In times of low interest rates and churning stock market prices, real estate investing becomes increasingly appealing. Buying and owning commercial properties, however, isn’t as simple as most residential transactions. Beyond location and price, there are numerous additional factors to consider as well as an increased need for discipline in purchasing and operating such properties profitably.
As with the stock market, too many people make real estate investment decisions for the wrong reasons. It’s easy to see the appreciation building in the marketplace and become tempted by the numbers, believing that the fundamentals don’t matter as much in a rising environment. Whether you’re seeking property for your own portfolio or for a client’s, the following habits will help you put the focus where it belongs on your return on investment.
Identify the Asset Class that Resonates With You.
Success starts with being disciplined about what type of asset class you want to invest in and what the returns should look like. That means setting specific parameters, not just jumping in because a given deal sounds good on paper. Whether you’re drawn toward single family or multifamily residential, office, industrial, retail, mini-storage or hotels, go through a thoughtful exercise of why you want to own real estate, how you will operate the property and what your expectations are from the investment.
Assess Your Appetite for Risk, Reward and Work
Net-lease deals, in which an investor buys a property with a tenant in place, can be viewed as mailbox money. You receive a check each month and run to the bank. You’re plugging into an income stream, so your risk is low, but your return will also be on the lower end of the scale, most often in the 5-6 percent cap range. In contrast, heavy touch assets may be available at a higher cap rate or per unit rate, delivering 8 percent or more return on investment. However, the leases will likely be shorter term and there will be more management responsibilities on the part of the owner. This can mean re-tenanting, rebuilding portions of the building, repositioning the property, re-working parking plans or signage and many other tasks.
Define How You Will Manage the Property
In most cases, commercial assets require a lot of active management on top of your existing work week, particularly if you choose to take on the lead role. Even if you hire a third-party manager, you will want to meet with the tenants and actively engage in the property as an owner. This allows you to be an engaged and responsible property owner while garnering the type of returns you want as an investor.
Be Disciplined About Valuation
In commercial real estate, comparable sales and listing information is more difficult to come by. There are numerous components in underwriting a deal and calculating income streams and returns. If you’re working with the right expert, they will be able to show you comparable sales and current, competitive lease and vacancy rates. This is critical. For example, if the lease in place is high and you’re calculating your return on that basis, you’re going to be paying too much for the asset. One of biggest mistakes investors make is buying into pro-forma financials versus digging deeper to obtain the actual numbers. The better approach is to assume the market will stay the same or decline, particularly if there is strong competition with newer product coming to market. In the Greater Phoenix Area, we have over 7,000 multifamily units coming to market in urban infill areas. This will make it more difficult to compete for older properties. So it is important to ensure that you are buying multifamily properties today, taking into account a potential decline in rental rates. New apartment construction may signal that the market is hot, but it’s also going to be tougher to compete because prospective tenants will be drawn to the newer properties.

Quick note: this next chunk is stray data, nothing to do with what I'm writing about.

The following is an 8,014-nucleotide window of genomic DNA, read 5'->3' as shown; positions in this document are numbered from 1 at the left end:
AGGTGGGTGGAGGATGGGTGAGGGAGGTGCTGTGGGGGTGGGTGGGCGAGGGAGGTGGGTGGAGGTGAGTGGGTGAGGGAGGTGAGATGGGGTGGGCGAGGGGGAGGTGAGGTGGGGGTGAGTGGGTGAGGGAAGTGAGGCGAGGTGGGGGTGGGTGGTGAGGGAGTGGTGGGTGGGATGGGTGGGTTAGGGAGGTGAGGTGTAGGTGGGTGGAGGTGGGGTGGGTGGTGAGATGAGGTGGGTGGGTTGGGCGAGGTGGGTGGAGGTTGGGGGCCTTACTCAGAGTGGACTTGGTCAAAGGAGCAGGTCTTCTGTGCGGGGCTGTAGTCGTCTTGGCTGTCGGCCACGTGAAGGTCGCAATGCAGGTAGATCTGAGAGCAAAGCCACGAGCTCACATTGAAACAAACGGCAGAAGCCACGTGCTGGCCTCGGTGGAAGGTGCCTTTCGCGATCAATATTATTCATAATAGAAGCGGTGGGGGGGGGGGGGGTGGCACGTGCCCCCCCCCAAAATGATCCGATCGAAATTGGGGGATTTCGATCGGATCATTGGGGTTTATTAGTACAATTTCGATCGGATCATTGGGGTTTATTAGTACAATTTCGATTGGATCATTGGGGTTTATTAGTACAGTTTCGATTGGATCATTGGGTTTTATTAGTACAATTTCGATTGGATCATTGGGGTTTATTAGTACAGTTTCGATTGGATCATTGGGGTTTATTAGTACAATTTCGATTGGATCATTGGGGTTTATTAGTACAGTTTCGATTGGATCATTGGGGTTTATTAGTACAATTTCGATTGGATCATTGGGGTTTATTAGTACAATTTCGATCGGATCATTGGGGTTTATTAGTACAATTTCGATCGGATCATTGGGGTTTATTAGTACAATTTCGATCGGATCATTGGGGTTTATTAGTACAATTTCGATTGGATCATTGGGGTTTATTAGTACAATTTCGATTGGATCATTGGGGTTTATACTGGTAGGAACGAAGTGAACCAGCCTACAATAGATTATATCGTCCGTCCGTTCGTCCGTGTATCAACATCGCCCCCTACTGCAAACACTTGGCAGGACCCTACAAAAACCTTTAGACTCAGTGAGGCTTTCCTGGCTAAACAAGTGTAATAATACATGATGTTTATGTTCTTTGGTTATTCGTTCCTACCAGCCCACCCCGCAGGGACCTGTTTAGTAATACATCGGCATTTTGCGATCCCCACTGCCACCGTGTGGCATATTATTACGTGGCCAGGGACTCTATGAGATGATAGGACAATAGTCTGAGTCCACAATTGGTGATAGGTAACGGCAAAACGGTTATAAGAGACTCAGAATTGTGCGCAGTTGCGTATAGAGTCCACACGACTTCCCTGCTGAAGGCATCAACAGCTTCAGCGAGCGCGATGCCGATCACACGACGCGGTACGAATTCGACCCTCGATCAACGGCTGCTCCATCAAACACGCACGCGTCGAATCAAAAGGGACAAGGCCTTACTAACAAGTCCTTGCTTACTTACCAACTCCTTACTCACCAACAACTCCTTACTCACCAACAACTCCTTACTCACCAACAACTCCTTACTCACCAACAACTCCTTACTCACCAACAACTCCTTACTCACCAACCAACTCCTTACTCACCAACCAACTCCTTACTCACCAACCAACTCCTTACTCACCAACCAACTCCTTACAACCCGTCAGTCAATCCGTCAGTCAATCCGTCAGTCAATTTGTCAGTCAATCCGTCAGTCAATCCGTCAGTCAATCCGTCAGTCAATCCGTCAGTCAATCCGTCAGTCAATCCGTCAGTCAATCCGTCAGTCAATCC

Do Your Physical Due Diligence
With residential properties, most purchases are made with a turnkey assessment by a home inspector, but on the commercial side it’s difficult to find a single entity to assess all of the building components. Because the systems are more sophisticated – and because of the greater dollar investment – you may need to enlist electricians, HVAC contractors, roofing contractors and other specialists.
Vet Your Third Parties
Brokers and other experts should be able to answer very strategic questions as far as their experience in a specific asset class and submarket. How much work do they do with investors? How do they split their time between representing owners versus buyers? Are there any conflicts of interest?
Ultimately, investing in commercial real estate is a team effort – it’s simply too complex to expect even the most dedicated do-it-yourselfer to go it alone. From valuation, contract negotiations and acquisition to lease-up, management and eventual sale, enlisting experts in specific fields can ensure that your investment delivers appropriate returns. Beth Jo Zeitzer